The accepted notion is that age confers a spirit of reconciliation and serenity on late works....But what of artistic lateness not as harmony and resolution, but as intransigence, difficulty and contradiction? What if age and ill health don’t produce serenity at all?
—Edward Said, "Thoughts on Late Style," London Review of Books, 5 August 2004
When we think about an artist's "late style," Edward Said writes, we may think of Bach creating the crowning masterpieces A Musical Offering (1747), Mass in B-Minor (1749), and Art of the Fugue (1751) in his final years.* Or of Shakespeare writing The Tempest (1611), his bittersweet farewell to the magic of the stage. Or of Henri Matisse, often wheelchair-bound or bedridden and unable to paint, making the playful, brilliantly colored cut-outs that were published as Jazz (1947).
But there are also artists whose late work is difficult, dark, and challenging, posing problems that can never be finally resolved. Goya's Black Paintings (1819-1823), which he painted on the walls of his house when he was in his 70s, feature horrifying scenes of violence and rapacity. Monteverdi's final opera, L'incoronazione di Poppea (The Coronation of Poppea, 1642), features some of the most ruthless, corrupt and cynical characters ever put on stage.
In his final years, Beethoven continued to push the accepted boundaries of his chosen forms, producing works that achieved new extremes of scale, complexity and technical difficulty. Said, following Theodor Adorno's essay "Late Style in Beethoven," devotes much of his essay to a consideration of Beethoven's last compositions. These include his final string quartets, works which I think are aptly described as presenting a "bristling, difficult and unyielding—perhaps even inhuman—challenge" to listener and performer alike.
A Late Quartet (2012, directed and co-written by Yaron Zilberman) focusses on the fictional Fugue Quartet as its members prepare for a performance of Beethoven's String Quartet No. 14 in C-sharp minor, Op. 131. This quartet was composed in the final year of Beethoven's life, after he had gone entirely deaf and while he was struggling with illness. Much about this quartet is unusual, if not unprecedented: it's in seven movements, instead of the then-standard four; it begins with a slow movement instead of the then-standard fast movement; the movements range in length from nearly 15 minutes to under a minute, and were intended to be played continuously, without a break; the movements modulate over six different keys, instead of the usual two or three, and can feature abrupt shifts of mood and tempo.
Here is the opening movement of the quartet, marked "Adagio, ma non troppo e molto espressivo" (Slowly, but not too much so, and very expressively):
In Zilberman's film the Fugue Quartet's cellist, Peter (Christopher Walken), is diagnosed with early-stage Parkinson's disease, a disorder that affects motor control and will soon make it impossible for him to play.
Peter's revelation of his diagnosis to the other members of the Quartet throws the group into crisis. And from my point of view, far too much screen time is spent on the melodrama surrounding the rocky marriage of second violinist Robert and violist Juliette (Philip Seymour Hoffman and Catherine Keener), and on the affair first violinist Daniel (Mark Ivanir) initiates with Robert and Juliette's daughter Alexandra (Imogen Poots).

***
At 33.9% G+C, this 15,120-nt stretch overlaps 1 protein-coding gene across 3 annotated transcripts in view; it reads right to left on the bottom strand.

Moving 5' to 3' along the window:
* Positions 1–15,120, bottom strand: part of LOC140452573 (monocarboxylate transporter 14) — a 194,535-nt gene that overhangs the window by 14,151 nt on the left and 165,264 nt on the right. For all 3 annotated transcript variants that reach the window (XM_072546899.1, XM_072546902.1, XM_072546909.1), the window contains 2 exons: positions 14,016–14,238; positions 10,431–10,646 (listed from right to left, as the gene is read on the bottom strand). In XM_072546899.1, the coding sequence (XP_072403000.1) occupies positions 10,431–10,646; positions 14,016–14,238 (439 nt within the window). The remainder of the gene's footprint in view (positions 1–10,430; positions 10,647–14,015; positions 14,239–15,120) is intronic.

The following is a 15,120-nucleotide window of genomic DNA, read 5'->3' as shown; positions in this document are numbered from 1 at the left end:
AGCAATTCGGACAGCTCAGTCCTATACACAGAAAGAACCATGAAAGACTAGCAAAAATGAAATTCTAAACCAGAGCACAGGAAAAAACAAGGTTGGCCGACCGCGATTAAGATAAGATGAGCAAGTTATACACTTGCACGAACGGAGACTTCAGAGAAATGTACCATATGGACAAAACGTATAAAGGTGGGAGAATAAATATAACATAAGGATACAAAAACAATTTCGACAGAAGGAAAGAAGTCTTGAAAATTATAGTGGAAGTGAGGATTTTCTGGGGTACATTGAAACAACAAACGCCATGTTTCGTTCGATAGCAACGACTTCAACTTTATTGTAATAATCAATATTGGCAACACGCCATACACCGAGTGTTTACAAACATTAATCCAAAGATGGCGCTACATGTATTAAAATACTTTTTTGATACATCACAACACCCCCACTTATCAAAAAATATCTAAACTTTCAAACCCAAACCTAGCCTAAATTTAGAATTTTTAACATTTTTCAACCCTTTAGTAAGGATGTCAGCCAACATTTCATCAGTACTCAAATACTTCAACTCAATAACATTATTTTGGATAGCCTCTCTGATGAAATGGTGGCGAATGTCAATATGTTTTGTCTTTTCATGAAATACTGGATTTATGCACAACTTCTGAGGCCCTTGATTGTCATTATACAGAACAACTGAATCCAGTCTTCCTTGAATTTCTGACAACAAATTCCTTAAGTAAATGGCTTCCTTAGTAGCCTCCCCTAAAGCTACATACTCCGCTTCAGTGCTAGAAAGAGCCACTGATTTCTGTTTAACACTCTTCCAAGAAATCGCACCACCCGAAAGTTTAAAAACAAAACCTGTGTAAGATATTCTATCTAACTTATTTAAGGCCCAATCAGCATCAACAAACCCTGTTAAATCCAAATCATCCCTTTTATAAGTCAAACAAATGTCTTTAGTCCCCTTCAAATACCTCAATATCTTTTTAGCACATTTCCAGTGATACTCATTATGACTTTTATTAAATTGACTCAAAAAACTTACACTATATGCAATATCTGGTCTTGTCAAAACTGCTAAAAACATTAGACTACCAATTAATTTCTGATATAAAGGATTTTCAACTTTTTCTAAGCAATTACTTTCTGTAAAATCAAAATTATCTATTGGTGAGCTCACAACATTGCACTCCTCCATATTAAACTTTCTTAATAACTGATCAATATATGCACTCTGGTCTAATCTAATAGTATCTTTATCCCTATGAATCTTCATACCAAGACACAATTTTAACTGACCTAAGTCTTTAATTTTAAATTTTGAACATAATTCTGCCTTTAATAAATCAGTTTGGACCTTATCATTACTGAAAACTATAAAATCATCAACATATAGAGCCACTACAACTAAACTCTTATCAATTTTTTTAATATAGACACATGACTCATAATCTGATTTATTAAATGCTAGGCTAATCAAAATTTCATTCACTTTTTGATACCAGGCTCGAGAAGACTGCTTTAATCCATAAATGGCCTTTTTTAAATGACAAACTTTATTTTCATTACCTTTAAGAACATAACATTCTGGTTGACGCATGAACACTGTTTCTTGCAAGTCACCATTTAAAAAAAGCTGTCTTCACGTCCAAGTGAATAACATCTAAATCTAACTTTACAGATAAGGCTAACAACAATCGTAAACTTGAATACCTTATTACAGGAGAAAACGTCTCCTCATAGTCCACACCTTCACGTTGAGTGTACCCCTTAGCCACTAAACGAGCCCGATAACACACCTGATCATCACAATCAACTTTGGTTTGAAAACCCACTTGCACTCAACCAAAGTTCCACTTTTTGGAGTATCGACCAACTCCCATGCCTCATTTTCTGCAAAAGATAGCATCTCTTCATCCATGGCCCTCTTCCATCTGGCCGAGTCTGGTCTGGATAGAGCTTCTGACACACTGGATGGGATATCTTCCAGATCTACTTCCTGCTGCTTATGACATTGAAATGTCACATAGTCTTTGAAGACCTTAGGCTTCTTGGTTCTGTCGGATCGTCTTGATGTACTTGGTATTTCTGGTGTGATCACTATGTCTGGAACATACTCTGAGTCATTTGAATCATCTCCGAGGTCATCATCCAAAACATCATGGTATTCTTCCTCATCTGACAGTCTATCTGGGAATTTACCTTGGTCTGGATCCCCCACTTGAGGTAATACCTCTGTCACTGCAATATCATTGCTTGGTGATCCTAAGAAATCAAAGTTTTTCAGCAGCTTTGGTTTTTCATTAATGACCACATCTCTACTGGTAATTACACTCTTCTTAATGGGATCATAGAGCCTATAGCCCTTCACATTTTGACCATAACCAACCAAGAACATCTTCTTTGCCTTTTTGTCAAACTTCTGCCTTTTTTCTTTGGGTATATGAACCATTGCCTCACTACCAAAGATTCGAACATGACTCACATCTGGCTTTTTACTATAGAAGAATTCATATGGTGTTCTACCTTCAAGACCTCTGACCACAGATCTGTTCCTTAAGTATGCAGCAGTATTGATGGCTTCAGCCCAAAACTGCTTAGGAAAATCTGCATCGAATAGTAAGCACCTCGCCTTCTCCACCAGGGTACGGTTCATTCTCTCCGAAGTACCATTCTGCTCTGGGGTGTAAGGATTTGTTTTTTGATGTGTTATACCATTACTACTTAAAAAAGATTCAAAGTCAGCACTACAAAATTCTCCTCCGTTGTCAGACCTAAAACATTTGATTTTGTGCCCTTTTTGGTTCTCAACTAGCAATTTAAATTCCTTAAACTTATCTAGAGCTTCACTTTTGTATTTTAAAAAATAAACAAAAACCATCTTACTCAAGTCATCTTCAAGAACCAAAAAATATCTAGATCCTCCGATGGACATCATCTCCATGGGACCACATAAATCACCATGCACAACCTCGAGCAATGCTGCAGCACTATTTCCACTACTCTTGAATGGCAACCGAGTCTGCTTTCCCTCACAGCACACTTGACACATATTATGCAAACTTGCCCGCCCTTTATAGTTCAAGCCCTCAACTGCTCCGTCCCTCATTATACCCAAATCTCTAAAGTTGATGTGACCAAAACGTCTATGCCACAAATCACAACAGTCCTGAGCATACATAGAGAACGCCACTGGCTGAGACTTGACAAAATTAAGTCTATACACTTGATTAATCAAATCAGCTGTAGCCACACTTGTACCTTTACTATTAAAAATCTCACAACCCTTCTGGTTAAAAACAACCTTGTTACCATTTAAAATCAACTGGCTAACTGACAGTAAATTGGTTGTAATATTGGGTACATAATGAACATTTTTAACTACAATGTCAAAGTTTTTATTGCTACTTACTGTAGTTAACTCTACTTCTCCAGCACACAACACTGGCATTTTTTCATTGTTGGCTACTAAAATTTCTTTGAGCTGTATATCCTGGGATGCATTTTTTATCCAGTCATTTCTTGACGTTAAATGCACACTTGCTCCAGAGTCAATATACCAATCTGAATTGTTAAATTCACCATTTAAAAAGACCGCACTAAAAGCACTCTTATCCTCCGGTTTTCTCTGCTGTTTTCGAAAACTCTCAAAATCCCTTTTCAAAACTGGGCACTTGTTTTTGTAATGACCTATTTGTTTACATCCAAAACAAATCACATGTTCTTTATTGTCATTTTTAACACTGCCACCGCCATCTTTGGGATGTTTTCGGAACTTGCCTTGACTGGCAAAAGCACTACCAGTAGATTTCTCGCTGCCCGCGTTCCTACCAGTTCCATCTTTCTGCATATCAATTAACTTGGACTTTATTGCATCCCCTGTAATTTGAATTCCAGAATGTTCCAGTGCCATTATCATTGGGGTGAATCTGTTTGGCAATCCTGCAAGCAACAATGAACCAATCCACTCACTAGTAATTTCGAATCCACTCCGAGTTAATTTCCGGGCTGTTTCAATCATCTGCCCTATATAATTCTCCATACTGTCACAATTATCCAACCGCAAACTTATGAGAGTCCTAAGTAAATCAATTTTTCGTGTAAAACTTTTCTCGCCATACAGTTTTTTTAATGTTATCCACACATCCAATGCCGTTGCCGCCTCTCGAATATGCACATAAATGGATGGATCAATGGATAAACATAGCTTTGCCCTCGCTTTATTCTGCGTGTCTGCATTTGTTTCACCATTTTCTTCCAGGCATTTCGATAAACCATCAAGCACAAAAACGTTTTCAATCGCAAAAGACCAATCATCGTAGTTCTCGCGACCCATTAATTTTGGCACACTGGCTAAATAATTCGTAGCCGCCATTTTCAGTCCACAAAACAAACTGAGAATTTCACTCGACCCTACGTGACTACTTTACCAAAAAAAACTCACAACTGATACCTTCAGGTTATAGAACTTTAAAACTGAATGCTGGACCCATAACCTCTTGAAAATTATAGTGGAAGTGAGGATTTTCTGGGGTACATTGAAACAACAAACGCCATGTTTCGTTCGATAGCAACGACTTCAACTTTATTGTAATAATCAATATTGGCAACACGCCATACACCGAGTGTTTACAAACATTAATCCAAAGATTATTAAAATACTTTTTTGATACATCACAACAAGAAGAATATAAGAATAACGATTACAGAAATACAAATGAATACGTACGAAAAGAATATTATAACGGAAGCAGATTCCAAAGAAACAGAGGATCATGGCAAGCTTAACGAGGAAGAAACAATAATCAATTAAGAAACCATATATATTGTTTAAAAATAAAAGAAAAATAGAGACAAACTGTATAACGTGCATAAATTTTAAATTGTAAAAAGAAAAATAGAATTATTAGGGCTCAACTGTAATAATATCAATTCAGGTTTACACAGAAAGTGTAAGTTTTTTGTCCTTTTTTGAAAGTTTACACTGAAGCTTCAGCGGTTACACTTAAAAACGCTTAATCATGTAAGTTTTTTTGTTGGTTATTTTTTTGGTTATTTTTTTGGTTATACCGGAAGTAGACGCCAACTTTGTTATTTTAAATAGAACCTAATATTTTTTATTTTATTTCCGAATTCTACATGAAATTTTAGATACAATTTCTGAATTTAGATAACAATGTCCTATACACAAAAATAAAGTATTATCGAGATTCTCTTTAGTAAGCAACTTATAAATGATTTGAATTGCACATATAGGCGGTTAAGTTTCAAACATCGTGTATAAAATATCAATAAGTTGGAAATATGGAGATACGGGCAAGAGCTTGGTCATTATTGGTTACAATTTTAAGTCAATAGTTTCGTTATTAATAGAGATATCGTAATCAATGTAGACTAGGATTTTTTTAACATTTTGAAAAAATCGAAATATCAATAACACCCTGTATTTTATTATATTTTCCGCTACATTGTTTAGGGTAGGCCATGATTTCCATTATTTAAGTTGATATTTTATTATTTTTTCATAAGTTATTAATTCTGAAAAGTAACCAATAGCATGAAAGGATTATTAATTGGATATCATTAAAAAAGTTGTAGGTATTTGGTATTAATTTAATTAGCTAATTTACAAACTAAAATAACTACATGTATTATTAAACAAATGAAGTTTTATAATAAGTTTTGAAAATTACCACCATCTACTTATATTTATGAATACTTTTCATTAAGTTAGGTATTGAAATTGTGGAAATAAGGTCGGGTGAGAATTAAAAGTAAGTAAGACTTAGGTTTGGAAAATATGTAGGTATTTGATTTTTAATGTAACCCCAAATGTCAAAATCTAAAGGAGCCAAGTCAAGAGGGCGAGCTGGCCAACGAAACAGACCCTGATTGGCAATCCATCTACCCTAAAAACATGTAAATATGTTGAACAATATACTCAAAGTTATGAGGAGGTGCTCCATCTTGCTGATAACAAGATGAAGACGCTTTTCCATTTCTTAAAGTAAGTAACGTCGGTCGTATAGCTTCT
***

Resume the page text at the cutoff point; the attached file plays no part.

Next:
Peter's story—that of a musician facing the loss of his ability to perform the music that has been his life's purpose, dealing with the many diminishments of old age, and mourning the recent death of his wife Miriam (a brief but poignant cameo by mezzo-soprano Anne Sofie von Otter)—is far more compelling, and I wish it had remained the central focus of the film. Instead, for long stretches Peter remains in the background as we follow the increasingly erratic behavior of the other characters. It is a huge relief to return to Peter, who is the only member of the quartet who seems to deal with the situation like an adult.
The film includes some thoughtful touches. To commune with his memory of Miriam, Peter puts on one of her recordings; the music he chooses is "Mariettas Lied" from Erich Korngold's opera Die Tote Stadt (The Dead City, 1920), about a man seeking consolation after the death of his beloved wife:
The words mean: "Joy, stay with me. Come to me, my true love. Night falls now; you are my light and day. Our hearts beat as one; our hopes rise heavenward...Though sorrow darkens all, come to me, my true love. Bring your pale face close to mine. Death cannot separate us. If you must leave me one day, know that there is a life after this."
Another thoughtful touch is the cellist that Peter suggests to the other members of the Quartet as his replacement: Nina Lee, who in real life is the cellist for the Brentano Quartet, the group that performs on the film's soundtrack.
These kinds of touches, and the fascinating discussions among the characters about the challenges of playing Op. 131, are hints of the more music-centered (and in my view, more interesting) film that A Late Quartet could have been. As it stands, with its focus on not-very-engaging interpersonal melodrama, Zilberman's film feels like a missed opportunity.
Beethoven's Op. 131 in its entirety, played by the Quatuor Mosaïques on period instruments:
* But I've also written about why Bach isn't (yet) carved on my musical Mount Rushmore.